The Sky’s roster has looked like a never-ending rotating door since the start of the season.
Combining an Olympic year with early injuries is a recipe for disaster — or at least an abundance of hardship contracts.
Lexie Brown was one of those hardship players for the Sky, but she turned a temporary stint into a rest-of-the-season contract, which she signed Monday.
‘‘It’s been a lot mentally and emotionally the last few weeks,’’ Brown said. ‘‘But I knew this signing was coming after the Phoenix game [in which she played 20 minutes against the Mercury on June 1].’’
A hardship contract is one a player and team enter into under the WNBA’s hardship exception. The standard hardship exception applies to teams with two or more players out because of injury, illness or other conditions.
An emergency hardship exception is granted when a team drops below 10 available players. In the Sky’s case, they dropped below 10 when Candace Parker and Allie Quigley were injured and Stefanie Dolson was representing Team USA in the 3x3 qualifying tournament in Austria.
As players return to the team, hardship contracts must be terminated. That’s why Brown was brought in to play for the Sky on June 1 and waived when Dolson returned.
Brown’s new contract, however, will keep her with the Sky for the rest of the season, something she wasn’t anticipating when she was waived after training camp.
‘‘I was very close to being, like, ‘I don’t care who calls, I’m not playing,’ ’’ Brown said.
Brown isn’t alone in riding out the frustrations and emotions of the roller coaster that comes with a hardship contract in the WNBA. In June alone, four teams have entered into hardship contracts.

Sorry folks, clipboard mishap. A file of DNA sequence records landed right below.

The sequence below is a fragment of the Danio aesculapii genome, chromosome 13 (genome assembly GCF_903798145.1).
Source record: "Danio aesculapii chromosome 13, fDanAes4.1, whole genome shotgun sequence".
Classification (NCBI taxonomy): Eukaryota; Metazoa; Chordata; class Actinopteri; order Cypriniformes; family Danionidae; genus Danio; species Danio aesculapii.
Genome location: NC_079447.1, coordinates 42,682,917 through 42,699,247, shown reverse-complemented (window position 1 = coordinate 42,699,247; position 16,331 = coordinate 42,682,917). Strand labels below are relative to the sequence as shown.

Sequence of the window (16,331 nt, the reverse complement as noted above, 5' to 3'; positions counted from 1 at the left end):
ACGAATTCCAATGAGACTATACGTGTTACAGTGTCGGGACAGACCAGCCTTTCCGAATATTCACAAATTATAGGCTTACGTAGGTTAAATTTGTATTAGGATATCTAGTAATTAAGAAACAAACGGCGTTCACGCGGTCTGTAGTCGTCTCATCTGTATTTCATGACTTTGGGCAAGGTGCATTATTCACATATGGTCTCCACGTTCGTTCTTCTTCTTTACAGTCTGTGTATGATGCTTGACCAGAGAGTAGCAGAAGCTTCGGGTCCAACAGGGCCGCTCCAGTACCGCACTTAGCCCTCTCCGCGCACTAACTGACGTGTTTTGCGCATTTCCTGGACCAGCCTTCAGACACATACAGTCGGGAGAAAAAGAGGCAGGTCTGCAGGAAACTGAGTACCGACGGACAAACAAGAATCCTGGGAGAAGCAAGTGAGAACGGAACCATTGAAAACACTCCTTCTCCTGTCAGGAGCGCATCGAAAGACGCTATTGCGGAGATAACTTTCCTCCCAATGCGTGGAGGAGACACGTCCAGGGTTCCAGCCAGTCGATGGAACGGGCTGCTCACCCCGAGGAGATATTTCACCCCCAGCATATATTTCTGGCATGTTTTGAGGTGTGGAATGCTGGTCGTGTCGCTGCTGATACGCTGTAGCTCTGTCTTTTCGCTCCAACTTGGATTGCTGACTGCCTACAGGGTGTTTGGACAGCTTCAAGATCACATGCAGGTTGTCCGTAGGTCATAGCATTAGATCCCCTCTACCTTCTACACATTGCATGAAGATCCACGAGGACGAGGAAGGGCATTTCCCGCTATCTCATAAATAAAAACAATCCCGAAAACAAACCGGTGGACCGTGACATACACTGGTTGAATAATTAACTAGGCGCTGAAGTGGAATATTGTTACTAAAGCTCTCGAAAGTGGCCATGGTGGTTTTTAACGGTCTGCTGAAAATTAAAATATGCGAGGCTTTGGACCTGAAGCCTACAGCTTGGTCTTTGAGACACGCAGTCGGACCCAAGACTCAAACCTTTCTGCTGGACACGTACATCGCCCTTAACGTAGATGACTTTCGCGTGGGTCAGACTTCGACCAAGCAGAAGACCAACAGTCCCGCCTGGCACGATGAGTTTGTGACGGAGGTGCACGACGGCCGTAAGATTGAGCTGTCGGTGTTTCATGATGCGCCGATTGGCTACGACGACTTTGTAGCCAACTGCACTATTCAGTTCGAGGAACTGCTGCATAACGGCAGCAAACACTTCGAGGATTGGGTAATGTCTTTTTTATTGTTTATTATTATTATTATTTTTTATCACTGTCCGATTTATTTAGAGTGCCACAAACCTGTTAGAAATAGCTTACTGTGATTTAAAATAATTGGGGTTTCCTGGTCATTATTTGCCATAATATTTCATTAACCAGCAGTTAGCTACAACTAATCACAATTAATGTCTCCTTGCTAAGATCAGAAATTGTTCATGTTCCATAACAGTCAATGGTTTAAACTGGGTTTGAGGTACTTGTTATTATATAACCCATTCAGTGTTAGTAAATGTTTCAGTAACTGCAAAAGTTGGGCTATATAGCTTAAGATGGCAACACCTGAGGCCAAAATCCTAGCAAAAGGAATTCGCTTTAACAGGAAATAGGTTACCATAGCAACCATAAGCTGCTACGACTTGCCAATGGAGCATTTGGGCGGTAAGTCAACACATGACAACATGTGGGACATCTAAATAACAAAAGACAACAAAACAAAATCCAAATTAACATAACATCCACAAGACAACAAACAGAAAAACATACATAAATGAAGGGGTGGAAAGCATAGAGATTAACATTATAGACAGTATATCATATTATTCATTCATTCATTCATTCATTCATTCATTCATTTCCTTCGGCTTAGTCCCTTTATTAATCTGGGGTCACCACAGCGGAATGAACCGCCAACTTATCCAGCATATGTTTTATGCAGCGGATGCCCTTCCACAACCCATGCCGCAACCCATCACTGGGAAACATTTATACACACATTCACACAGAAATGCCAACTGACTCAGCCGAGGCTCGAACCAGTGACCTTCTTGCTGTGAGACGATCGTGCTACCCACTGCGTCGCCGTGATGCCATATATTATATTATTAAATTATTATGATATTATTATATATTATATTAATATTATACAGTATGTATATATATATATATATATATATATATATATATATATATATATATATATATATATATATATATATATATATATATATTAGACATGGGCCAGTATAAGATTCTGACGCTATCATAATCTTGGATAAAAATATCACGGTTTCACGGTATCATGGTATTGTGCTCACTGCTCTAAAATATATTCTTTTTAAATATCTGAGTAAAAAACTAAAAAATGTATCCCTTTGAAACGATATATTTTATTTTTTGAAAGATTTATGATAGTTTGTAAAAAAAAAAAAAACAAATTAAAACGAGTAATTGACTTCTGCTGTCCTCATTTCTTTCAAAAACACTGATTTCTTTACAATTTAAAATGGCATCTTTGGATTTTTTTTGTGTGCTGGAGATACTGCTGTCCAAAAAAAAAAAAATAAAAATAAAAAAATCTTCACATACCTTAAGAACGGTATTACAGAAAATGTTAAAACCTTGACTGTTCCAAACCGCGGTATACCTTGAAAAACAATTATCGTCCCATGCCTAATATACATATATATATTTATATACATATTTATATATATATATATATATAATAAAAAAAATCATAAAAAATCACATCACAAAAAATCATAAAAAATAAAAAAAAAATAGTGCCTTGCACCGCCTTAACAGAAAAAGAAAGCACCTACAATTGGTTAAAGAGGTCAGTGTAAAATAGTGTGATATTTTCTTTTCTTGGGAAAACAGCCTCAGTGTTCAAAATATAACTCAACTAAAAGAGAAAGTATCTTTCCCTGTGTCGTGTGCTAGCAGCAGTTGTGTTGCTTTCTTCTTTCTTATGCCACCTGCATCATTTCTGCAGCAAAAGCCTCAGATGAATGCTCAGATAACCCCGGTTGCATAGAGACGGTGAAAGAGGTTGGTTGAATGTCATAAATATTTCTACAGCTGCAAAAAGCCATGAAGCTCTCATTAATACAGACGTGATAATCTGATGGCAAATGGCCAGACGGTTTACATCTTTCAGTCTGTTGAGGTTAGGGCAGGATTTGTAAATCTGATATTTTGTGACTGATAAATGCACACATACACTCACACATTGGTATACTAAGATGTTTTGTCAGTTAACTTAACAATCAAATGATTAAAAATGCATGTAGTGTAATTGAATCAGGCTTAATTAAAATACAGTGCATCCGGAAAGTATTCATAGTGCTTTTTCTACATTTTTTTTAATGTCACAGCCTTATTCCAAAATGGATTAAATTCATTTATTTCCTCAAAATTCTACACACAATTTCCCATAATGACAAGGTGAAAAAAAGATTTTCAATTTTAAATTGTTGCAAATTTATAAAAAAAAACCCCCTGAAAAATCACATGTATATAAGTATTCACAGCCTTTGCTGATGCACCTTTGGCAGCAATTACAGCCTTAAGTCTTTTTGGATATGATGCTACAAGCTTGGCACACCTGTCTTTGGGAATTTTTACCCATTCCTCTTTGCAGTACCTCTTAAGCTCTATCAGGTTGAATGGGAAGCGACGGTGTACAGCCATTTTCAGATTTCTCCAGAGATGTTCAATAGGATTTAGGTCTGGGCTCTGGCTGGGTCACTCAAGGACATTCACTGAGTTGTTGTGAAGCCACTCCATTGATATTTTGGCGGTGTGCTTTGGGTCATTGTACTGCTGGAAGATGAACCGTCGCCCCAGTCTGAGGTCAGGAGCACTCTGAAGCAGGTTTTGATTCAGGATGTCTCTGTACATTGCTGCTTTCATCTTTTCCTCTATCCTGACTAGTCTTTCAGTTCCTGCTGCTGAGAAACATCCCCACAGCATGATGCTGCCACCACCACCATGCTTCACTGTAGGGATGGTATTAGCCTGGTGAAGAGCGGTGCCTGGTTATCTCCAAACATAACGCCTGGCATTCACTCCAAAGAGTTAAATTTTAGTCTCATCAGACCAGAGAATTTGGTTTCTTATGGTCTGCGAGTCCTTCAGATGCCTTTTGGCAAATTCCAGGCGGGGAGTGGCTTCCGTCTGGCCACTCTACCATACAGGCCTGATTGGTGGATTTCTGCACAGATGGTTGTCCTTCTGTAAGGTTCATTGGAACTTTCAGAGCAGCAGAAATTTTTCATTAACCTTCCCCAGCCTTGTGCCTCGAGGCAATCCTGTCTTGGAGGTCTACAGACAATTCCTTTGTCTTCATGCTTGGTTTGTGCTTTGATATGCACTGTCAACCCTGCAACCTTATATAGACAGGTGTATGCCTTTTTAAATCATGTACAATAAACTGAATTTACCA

The Sky traded rookie Shyla Heal, waived rookie Stephanie Watts and signed and waived rookie Natasha Mack this month.
Coach and general manager James Wade said the reason for waiving Watts and trading Heal, who subsequently was waived by the Wings, was to make room for Brown’s contract. Depth at guard has been an issue for the Sky, specifically when Quigley went down with a hamstring injury.
It was clear early on that Heal was outmatched as Courtney Vandersloot’s backup. Without time to develop her, Wade went looking for a more experienced guard he could afford. Brown was it.
After being waived following training camp, Brown flew home to Atlanta and was right back in the gym. She gave herself a day to sulk, she said.
When she was released by the Sky after the game June 1, Brown opted to stay in Chicago instead of flying back to Atlanta. She spent nearly every day in the gym in the 13 days she was between contracts.
The details of Brown’s contract weren’t disclosed, but according to Her Hoop Stats, the Sky have $47,407 in cap space.
‘‘She’s the type of player that can jump into any team,’’ Dolson said. ‘‘She does whatever the team needs.’’
Brown’s first game back with the Sky was Tuesday against her former team, the Lynx. The expectation is that she’ll rotate between point guard and small forward, depending on whom she’s playing with.
The visiting Sky (5-7) won their third game in a row with a dominant 105-89 victory against the Lynx. Allie Quigley led six players in double figures with a season-high 23 points for the Sky, who shot 57%.
Next up for the Sky are back-to-back games against the Eastern Conference-leading Sun, who come to Wintrust Arena for games Thursday and Saturday.
‘‘We could really make a statement, and we’re ready to do that,’’ Brown said.